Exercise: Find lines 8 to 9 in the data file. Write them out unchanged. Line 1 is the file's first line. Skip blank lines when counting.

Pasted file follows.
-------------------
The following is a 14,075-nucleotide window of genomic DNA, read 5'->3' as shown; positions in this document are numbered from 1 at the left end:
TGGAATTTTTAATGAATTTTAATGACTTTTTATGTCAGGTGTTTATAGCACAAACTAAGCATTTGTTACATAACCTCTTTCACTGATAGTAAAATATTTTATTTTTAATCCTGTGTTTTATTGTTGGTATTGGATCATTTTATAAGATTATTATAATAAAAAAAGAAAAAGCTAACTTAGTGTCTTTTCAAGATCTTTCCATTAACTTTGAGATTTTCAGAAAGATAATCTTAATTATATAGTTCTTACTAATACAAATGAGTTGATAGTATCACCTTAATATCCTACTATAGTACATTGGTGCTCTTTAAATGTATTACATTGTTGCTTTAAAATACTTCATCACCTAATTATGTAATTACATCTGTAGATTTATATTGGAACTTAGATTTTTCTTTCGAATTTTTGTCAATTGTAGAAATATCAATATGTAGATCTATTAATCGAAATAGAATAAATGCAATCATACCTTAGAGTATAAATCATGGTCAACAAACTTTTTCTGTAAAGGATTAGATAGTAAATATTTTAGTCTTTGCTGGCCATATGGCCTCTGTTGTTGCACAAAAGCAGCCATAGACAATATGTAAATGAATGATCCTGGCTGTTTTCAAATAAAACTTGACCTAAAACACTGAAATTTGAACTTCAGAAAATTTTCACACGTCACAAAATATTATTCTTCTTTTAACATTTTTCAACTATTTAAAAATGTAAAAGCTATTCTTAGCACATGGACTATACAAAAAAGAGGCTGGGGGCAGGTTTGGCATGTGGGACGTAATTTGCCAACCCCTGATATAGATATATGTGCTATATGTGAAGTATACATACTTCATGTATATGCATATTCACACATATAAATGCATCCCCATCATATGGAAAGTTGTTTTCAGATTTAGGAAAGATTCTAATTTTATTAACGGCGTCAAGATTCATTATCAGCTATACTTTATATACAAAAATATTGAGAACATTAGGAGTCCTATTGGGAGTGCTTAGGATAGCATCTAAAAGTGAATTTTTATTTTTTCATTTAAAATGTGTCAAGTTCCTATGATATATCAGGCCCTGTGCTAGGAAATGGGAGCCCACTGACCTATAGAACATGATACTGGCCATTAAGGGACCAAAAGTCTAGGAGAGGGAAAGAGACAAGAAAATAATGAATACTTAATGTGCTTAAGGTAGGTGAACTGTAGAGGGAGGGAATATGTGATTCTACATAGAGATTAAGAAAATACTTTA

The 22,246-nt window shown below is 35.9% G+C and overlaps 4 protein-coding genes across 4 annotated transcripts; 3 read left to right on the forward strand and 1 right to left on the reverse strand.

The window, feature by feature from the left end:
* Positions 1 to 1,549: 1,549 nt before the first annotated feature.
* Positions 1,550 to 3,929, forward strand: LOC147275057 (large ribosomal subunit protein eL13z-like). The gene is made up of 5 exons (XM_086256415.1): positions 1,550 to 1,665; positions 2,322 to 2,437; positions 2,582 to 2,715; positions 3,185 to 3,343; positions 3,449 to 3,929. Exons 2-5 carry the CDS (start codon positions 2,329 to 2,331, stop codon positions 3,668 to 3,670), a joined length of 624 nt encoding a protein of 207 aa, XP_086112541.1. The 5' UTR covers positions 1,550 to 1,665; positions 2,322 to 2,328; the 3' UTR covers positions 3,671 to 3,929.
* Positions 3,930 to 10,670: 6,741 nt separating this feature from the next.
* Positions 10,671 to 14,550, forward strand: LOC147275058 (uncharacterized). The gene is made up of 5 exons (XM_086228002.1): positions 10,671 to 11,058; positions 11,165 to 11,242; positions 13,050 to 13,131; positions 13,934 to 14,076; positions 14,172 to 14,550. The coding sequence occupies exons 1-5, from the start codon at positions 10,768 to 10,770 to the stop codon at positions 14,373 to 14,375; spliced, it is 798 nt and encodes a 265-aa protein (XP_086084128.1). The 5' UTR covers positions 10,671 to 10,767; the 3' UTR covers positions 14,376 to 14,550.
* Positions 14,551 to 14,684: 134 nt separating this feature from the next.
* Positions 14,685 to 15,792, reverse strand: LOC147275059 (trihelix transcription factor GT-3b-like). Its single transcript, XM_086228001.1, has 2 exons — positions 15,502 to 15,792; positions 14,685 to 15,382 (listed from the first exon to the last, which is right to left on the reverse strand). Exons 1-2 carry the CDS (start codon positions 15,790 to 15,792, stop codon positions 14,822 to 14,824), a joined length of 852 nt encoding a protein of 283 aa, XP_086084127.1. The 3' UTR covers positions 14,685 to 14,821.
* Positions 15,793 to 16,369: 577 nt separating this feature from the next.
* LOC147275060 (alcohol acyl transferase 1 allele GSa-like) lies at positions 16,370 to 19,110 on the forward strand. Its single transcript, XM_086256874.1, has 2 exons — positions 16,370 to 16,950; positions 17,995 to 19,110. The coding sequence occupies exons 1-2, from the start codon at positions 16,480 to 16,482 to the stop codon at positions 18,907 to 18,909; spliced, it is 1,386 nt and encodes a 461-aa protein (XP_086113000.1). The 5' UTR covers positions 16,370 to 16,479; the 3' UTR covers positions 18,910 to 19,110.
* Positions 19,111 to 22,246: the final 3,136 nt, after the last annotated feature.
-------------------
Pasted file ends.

* Positions 10,671 to 14,550, forward strand: LOC147275058 (uncharacterized). The gene is made up of 5 exons (XM_086228002.1): positions 10,671 to 11,058; positions 11,165 to 11,242; positions 13,050 to 13,131; positions 13,934 to 14,076; positions 14,172 to 14,550. The coding sequence occupies exons 1-5, from the start codon at positions 10,768 to 10,770 to the stop codon at positions 14,373 to 14,375; spliced, it is 798 nt and encodes a 265-aa protein (XP_086084128.1). The 5' UTR covers positions 10,671 to 10,767; the 3' UTR covers positions 14,376 to 14,550.
* Positions 14,551 to 14,684: 134 nt separating this feature from the next.